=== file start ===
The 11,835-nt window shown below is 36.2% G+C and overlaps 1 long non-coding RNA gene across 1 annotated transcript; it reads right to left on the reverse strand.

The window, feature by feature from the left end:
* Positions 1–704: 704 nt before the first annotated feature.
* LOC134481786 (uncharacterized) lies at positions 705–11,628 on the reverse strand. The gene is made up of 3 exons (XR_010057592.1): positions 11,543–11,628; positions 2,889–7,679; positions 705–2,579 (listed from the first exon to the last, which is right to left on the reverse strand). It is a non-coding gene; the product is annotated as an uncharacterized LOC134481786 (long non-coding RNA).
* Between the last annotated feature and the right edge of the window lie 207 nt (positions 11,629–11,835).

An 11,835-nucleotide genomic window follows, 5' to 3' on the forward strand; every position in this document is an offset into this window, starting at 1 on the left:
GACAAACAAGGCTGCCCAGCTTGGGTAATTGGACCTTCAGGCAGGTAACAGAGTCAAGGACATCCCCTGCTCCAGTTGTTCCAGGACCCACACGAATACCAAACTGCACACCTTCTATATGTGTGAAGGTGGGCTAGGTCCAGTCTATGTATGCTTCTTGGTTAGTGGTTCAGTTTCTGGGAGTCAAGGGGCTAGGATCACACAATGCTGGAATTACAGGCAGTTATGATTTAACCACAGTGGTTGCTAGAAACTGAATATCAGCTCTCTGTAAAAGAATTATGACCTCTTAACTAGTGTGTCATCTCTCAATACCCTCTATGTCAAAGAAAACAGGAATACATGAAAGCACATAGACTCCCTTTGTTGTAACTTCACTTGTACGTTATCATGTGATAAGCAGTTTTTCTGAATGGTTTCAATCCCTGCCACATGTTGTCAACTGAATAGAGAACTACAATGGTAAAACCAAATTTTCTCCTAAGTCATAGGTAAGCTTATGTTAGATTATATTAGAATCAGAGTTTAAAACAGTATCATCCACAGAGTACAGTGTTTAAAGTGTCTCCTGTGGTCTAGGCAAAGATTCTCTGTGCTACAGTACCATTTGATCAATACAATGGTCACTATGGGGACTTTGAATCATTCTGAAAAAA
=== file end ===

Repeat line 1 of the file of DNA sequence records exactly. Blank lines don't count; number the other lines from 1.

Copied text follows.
The 11,835-nt window shown below is 36.2% G+C and overlaps 1 long non-coding RNA gene across 1 annotated transcript; it reads right to left on the reverse strand.